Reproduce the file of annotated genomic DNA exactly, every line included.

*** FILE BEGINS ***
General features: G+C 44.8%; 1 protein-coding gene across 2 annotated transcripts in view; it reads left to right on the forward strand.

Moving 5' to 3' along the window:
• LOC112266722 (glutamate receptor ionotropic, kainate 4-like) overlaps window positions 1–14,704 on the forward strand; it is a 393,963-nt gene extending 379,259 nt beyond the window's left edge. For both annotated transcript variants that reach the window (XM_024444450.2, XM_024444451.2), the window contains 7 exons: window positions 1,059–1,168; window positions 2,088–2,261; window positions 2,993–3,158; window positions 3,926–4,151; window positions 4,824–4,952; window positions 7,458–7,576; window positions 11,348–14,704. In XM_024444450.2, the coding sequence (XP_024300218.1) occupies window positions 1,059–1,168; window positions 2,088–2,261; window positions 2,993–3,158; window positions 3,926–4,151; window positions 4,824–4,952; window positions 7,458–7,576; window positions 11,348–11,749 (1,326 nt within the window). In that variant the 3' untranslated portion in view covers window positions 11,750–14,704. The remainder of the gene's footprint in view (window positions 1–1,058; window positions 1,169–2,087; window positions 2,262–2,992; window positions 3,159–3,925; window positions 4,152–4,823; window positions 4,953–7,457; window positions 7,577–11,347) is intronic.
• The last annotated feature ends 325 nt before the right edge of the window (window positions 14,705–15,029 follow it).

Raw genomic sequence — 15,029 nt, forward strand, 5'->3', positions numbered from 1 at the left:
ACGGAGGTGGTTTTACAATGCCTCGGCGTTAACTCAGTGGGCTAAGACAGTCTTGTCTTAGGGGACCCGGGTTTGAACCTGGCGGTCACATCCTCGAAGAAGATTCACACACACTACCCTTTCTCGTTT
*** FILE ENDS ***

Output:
General features: G+C 44.8%; 1 protein-coding gene across 2 annotated transcripts in view; it reads left to right on the forward strand.

Moving 5' to 3' along the window:
• LOC112266722 (glutamate receptor ionotropic, kainate 4-like) overlaps window positions 1–14,704 on the forward strand; it is a 393,963-nt gene extending 379,259 nt beyond the window's left edge. For both annotated transcript variants that reach the window (XM_024444450.2, XM_024444451.2), the window contains 7 exons: window positions 1,059–1,168; window positions 2,088–2,261; window positions 2,993–3,158; window positions 3,926–4,151; window positions 4,824–4,952; window positions 7,458–7,576; window positions 11,348–14,704. In XM_024444450.2, the coding sequence (XP_024300218.1) occupies window positions 1,059–1,168; window positions 2,088–2,261; window positions 2,993–3,158; window positions 3,926–4,151; window positions 4,824–4,952; window positions 7,458–7,576; window positions 11,348–11,749 (1,326 nt within the window). In that variant the 3' untranslated portion in view covers window positions 11,750–14,704. The remainder of the gene's footprint in view (window positions 1–1,058; window positions 1,169–2,087; window positions 2,262–2,992; window positions 3,159–3,925; window positions 4,152–4,823; window positions 4,953–7,457; window positions 7,577–11,347) is intronic.
• The last annotated feature ends 325 nt before the right edge of the window (window positions 14,705–15,029 follow it).

Raw genomic sequence — 15,029 nt, forward strand, 5'->3', positions numbered from 1 at the left:
ACGGAGGTGGTTTTACAATGCCTCGGCGTTAACTCAGTGGGCTAAGACAGTCTTGTCTTAGGGGACCCGGGTTTGAACCTGGCGGTCACATCCTCGAAGAAGATTCACACACACTACCCTTTCTCGTTT